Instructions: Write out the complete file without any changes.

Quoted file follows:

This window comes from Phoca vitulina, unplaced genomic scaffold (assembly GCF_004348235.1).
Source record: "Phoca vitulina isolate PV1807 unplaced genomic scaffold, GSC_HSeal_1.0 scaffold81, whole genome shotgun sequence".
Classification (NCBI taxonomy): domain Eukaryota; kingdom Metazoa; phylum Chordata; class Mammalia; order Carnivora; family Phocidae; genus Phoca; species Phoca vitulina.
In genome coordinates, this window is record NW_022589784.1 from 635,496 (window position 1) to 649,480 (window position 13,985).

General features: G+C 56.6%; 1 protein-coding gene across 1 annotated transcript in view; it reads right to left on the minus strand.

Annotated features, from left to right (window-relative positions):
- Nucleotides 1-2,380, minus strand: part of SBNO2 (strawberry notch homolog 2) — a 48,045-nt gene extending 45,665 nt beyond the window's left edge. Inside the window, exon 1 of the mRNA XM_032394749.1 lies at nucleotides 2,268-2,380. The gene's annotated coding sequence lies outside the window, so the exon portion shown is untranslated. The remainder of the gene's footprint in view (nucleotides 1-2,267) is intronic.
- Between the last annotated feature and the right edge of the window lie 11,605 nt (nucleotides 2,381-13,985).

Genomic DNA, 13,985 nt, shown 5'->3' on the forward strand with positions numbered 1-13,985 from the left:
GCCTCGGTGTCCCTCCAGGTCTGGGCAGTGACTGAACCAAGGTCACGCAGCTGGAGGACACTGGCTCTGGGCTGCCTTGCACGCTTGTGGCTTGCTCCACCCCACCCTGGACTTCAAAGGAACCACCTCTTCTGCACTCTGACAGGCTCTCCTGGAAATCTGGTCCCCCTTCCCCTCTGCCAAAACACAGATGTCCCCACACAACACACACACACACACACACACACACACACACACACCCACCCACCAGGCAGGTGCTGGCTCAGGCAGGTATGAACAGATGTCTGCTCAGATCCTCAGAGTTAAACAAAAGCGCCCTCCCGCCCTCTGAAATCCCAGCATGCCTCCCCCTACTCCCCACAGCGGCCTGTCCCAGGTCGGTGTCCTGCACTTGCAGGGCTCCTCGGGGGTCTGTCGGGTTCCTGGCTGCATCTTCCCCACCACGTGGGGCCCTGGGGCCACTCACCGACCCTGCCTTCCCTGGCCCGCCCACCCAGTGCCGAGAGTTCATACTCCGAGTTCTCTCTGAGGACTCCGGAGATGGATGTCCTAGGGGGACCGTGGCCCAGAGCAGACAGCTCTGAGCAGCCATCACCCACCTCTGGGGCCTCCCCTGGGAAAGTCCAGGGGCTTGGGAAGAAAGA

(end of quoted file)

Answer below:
This window comes from Phoca vitulina, unplaced genomic scaffold (assembly GCF_004348235.1).
Source record: "Phoca vitulina isolate PV1807 unplaced genomic scaffold, GSC_HSeal_1.0 scaffold81, whole genome shotgun sequence".
Classification (NCBI taxonomy): domain Eukaryota; kingdom Metazoa; phylum Chordata; class Mammalia; order Carnivora; family Phocidae; genus Phoca; species Phoca vitulina.
In genome coordinates, this window is record NW_022589784.1 from 635,496 (window position 1) to 649,480 (window position 13,985).

General features: G+C 56.6%; 1 protein-coding gene across 1 annotated transcript in view; it reads right to left on the minus strand.

Annotated features, from left to right (window-relative positions):
- Nucleotides 1-2,380, minus strand: part of SBNO2 (strawberry notch homolog 2) — a 48,045-nt gene extending 45,665 nt beyond the window's left edge. Inside the window, exon 1 of the mRNA XM_032394749.1 lies at nucleotides 2,268-2,380. The gene's annotated coding sequence lies outside the window, so the exon portion shown is untranslated. The remainder of the gene's footprint in view (nucleotides 1-2,267) is intronic.
- Between the last annotated feature and the right edge of the window lie 11,605 nt (nucleotides 2,381-13,985).

Genomic DNA, 13,985 nt, shown 5'->3' on the forward strand with positions numbered 1-13,985 from the left:
GCCTCGGTGTCCCTCCAGGTCTGGGCAGTGACTGAACCAAGGTCACGCAGCTGGAGGACACTGGCTCTGGGCTGCCTTGCACGCTTGTGGCTTGCTCCACCCCACCCTGGACTTCAAAGGAACCACCTCTTCTGCACTCTGACAGGCTCTCCTGGAAATCTGGTCCCCCTTCCCCTCTGCCAAAACACAGATGTCCCCACACAACACACACACACACACACACACACACACACACACACCCACCCACCAGGCAGGTGCTGGCTCAGGCAGGTATGAACAGATGTCTGCTCAGATCCTCAGAGTTAAACAAAAGCGCCCTCCCGCCCTCTGAAATCCCAGCATGCCTCCCCCTACTCCCCACAGCGGCCTGTCCCAGGTCGGTGTCCTGCACTTGCAGGGCTCCTCGGGGGTCTGTCGGGTTCCTGGCTGCATCTTCCCCACCACGTGGGGCCCTGGGGCCACTCACCGACCCTGCCTTCCCTGGCCCGCCCACCCAGTGCCGAGAGTTCATACTCCGAGTTCTCTCTGAGGACTCCGGAGATGGATGTCCTAGGGGGACCGTGGCCCAGAGCAGACAGCTCTGAGCAGCCATCACCCACCTCTGGGGCCTCCCCTGGGAAAGTCCAGGGGCTTGGGAAGAAAGA